The total forested area of Honduras has been reassessed at 6.3 million hectares (ha), equivalent to 56% of the national territory, not including agroforestry, secondary vegetation, savannahs and other forms of vegetation cover.
Broadleaf forests, with 4.1 million ha, represent 64.5% of the total Honduran forest area; they are located mainly in the lower North and East parts of the country, where rainfalls are abundant and well distributed throughout the year. The coniferous (pine) forests with 1.9 million ha then make another 30.9% of the total forest area; they are located in the high central parts of the country and form the second major ecosystem of Honduras. Mixed forests with 0.239 million ha represent another 3.8% of the total forest area. Mangroves and flooded forests, with 50,165 ha, only represent 0.8% of the forest area but they constitute an irreplaceable and unique ecosystem that houses an incredible biodiversity. (ICF, Area and types of land cover in the Republic of Honduras).
The forests of Honduras are biologically very diverse, but only a few tree species are the subject of significant timber trade. Pine forests are mainly represented by 7 species of the Pinus genus that constitute the basis of the primary wood-processing industry of the country. Oocarpa and caribea pines (Pinus oocarpa, Pinus caribea) are, by far, the most important. Other important hardwood timber species include Santa María (Calophyllum rasiliense), Laurel (Cordia alliodora), Ceiba (Ceiba pentandra), Tamarindo (Dialium guianense), San Juan (Vochysia guatemalensis), Masica (Brosimum alicastrum), Sangre (Pterocarpus officinalis Jacq.), Caobina (Virola koschnyi), Cumbillo (Terminalia amazonica); Caoba del Atlántico (Swietenia macrophylla); Cedro macho (Carapa guianensis); Cedro real (Cedrela odorata), and Macuelizo (Tabebuia rosea), all hardwood species.
According to the new map of forest cover and land use of Honduras that was built in 2018, the total forested area of Honduras has been reassessed at 6.3 million hectares (ha), equivalent to 56% of the national territory, not including agroforestry, secondary vegetation, savannahs and other forms of vegetation cover.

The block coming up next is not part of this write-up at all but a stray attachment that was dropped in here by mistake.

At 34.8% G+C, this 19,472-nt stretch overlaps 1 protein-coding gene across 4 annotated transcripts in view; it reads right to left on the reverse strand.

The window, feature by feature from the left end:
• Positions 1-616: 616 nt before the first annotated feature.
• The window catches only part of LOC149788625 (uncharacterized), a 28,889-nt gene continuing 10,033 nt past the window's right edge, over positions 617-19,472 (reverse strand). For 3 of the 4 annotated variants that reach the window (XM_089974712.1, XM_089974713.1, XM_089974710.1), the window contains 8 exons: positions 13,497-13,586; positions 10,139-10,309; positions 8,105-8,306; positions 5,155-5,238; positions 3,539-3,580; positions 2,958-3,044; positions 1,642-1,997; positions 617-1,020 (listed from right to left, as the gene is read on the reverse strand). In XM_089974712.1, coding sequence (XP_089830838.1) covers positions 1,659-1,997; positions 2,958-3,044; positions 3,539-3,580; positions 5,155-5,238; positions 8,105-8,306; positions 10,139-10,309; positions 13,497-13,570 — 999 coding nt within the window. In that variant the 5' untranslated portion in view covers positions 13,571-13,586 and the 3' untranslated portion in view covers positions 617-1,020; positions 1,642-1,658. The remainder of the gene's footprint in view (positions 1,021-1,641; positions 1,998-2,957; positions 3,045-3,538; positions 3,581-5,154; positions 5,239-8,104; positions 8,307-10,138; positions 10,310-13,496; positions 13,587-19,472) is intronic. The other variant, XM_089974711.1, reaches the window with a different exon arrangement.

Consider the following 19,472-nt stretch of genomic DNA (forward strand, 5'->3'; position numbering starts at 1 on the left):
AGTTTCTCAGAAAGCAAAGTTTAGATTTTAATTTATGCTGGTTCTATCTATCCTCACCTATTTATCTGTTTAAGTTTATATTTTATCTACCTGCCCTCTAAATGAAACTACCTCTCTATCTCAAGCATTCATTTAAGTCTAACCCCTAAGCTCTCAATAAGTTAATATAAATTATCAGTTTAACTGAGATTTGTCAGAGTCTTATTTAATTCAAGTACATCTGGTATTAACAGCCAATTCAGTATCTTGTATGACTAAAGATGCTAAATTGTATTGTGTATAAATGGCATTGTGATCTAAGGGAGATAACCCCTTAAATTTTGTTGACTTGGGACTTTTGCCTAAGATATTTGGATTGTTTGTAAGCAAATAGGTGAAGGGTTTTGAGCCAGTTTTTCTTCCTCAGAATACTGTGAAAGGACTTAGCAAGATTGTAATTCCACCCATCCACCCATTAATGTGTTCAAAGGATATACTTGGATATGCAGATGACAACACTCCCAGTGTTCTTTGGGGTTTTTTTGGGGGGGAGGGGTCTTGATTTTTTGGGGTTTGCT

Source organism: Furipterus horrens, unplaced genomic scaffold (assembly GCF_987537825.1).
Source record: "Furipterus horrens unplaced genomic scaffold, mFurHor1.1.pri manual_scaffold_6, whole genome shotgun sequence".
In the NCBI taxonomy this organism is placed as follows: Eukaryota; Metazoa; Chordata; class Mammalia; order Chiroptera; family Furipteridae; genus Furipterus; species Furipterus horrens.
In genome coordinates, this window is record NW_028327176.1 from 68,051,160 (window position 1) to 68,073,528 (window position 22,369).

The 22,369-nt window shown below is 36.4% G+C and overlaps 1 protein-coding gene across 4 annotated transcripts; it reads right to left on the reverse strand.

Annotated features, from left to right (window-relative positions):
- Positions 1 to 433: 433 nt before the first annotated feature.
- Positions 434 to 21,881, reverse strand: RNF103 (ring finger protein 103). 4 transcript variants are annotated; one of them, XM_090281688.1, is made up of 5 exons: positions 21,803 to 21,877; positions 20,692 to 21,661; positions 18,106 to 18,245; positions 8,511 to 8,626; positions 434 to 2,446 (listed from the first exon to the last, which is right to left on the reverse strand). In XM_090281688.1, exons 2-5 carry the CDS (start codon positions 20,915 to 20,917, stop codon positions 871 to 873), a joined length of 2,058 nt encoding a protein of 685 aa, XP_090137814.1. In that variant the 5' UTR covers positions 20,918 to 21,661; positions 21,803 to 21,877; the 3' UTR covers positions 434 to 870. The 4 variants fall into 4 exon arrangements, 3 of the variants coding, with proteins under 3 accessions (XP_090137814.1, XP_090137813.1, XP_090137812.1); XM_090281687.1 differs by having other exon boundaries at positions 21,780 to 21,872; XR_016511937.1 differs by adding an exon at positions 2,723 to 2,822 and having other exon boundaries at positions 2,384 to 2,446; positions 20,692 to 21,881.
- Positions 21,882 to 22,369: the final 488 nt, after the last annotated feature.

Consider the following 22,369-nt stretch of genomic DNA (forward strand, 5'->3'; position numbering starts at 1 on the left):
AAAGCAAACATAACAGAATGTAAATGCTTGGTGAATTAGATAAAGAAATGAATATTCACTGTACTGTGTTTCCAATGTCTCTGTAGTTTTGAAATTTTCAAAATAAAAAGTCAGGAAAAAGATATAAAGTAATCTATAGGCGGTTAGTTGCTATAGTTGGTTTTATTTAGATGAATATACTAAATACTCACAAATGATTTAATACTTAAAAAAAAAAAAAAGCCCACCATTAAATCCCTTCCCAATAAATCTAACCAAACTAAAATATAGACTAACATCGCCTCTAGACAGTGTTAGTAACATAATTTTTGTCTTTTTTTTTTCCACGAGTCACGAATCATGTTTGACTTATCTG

At the end of 2018, the growing area under forest management reached 421,773 ha (2016: 278,720 ha), in 871 management plans currently in force (2016: 614), with an estimated productive capacity (annual growth) of 700,554 m3 per year (2016: 551,362 m3), and it is distributed according to land tenure as follows (Source: ICF Forest Statistical Annuary 2018, Chap. 3):
In terms of deforestation, most of the forests that are located close to urban centres have been exploited without proper control to be used for firewood and raw construction timber. The total loss of forest in Honduras over 2000 – 2016 was approximately 372,857 ha, with an average annual loss rate of 23,304 ha/yr (2006 – 2012 being the period with the greatest deforestation rate). The ecosystem that was most affected by deforestation is the evergreen broadleaved rainforest, with an average loss of 17,408 ha/yr, followed by the deciduous broadleaved forest (3,187 ha/yr), the coniferous forest (2,635 ha/yr) and the mangrove forest (75 ha/yr).
The average recovery of forests in Honduras over the same period was 2,353 ha/yr (2000 – 2006 being the period with the highest increase). The ecosystem that presented the greatest activity in terms of forest recovery is the broadleaf rainforest with an average annual gain of 1,285 ha/yr. (ICF, Forest Statistical Annuary 2018, Chap. 2)
About 62% of the national forest area is publicly owned, including national forests (40%) and protected forests (18%). The remaining 38% of the national forest area is under private ownership, which includes privately owned forests, community forests and tribal forests. However, the possession and traditional usufruct of national forests by settlers without definition of ownership have given rise to different denominations of different usufruct regimes in various parts of the country. The regularization of the rights of settlers in national forests is still a preponderant factor in the rational use of these resources and therefore an important variable of socioeconomic development in the country. In the last 10 years, several governments have recognized public lands for indigenous communities and some legal representatives have been delegated to manage and harvest forests. This process is being used in various parts of the country and does not alter state property. (MOSEF Project, 2017)
|Land surface||11.2 million hectares|
|Forest cover||4.6 million hectares (41%); mostly other naturally regenerated forest)|
|Production forest||0.9 million hectares designated for production|
|Forest ownership||62.0 % publicly owned
38.0 % privately ownedd
|Annual change rate||-2.3% per year; over the past 25 years (1990-2015)|
Source: FAO, 2015
See also: Global Forest Ressources Assessment 2020, FAO